I have about a twenty Kindle ebooks on my iPad (mostly fiction–since they don’t require much note taking), but I’ve been slow to fully embrace that medium for two primary reasons:
(1) As bizarre as it sounds, I like looking at my library and seeing books that I’ve read. I can usually remember where I’ve read it, what it meant to me, etc… It’s a little stroll down memory lane and a book on my shelf is a mini-trophy that holds memories. Two days ago I was in a book store and I found a book I wanted that was $9.99 on Kindle and 16.99 at the store. While the electronic format was cheaper, I wanted this particular book on my shelf. I know, I’m weird.
(2) I can’t read a nonfiction book without marking it up. I underline, I circle, I code, I star, highlight, etc… I do all that in case I might use that material in a message, a book, article, blog, etc… I’ve found this difficult to do on Kindle. While it’s easy to highlight sentences on the Kindle, I’ve found them difficult to retrieve and utilize in a easy-to-use format.
While I’ll still need to struggle with #1, #2 just got a whole lot easier thanks to Michael Hyatt (by far the best blogger that I follow) and Evernote (which is an app I’ve been using for several months). When I read his post today, I immediately tried his 8 steps and then did a little dance. His guidance is going to be a game-changer for me!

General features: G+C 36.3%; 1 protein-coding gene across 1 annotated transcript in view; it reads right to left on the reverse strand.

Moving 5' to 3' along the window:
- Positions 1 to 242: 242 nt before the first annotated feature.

If this interests you, you need to read Michael Hyatt’s helpful and detailed post to better understand these 8 steps:
1. Create your highlights as usual.
2. Log into your unique Amazon Kindle page.
3. Click on Your Books.
4. Select the appropriate book.
5. Click on the Evernote Web Clipper.
6. Select the appropriate notebook and tags.
7. Go to Evernote and make sure the new note is there.
8. Copy and paste your highlights to other applications as needed.[below is a screen shot from Michael Hyatt’s post]
With the ease of electronic books and future of more/better/easier productivity tools I’m sure it will become a lot more intuitive to do this naturally. For now, it’s not natural and will require some work, but the great news is that my underlining and notes can be retrieved easier. That’s exciting to me!
Now, I just need to figure out if I need more books in my library, why I think I need them, and what I like about them. I’m hoping Cathy doesn’t read this post because she’ll often say, “Another book?” (my books are all over the house). I actually think Cathy might be more excited about Michael Hyatt than me.
Question: How do you retrieve the material you’ve read, underlined, noted, etc…? Share your method here.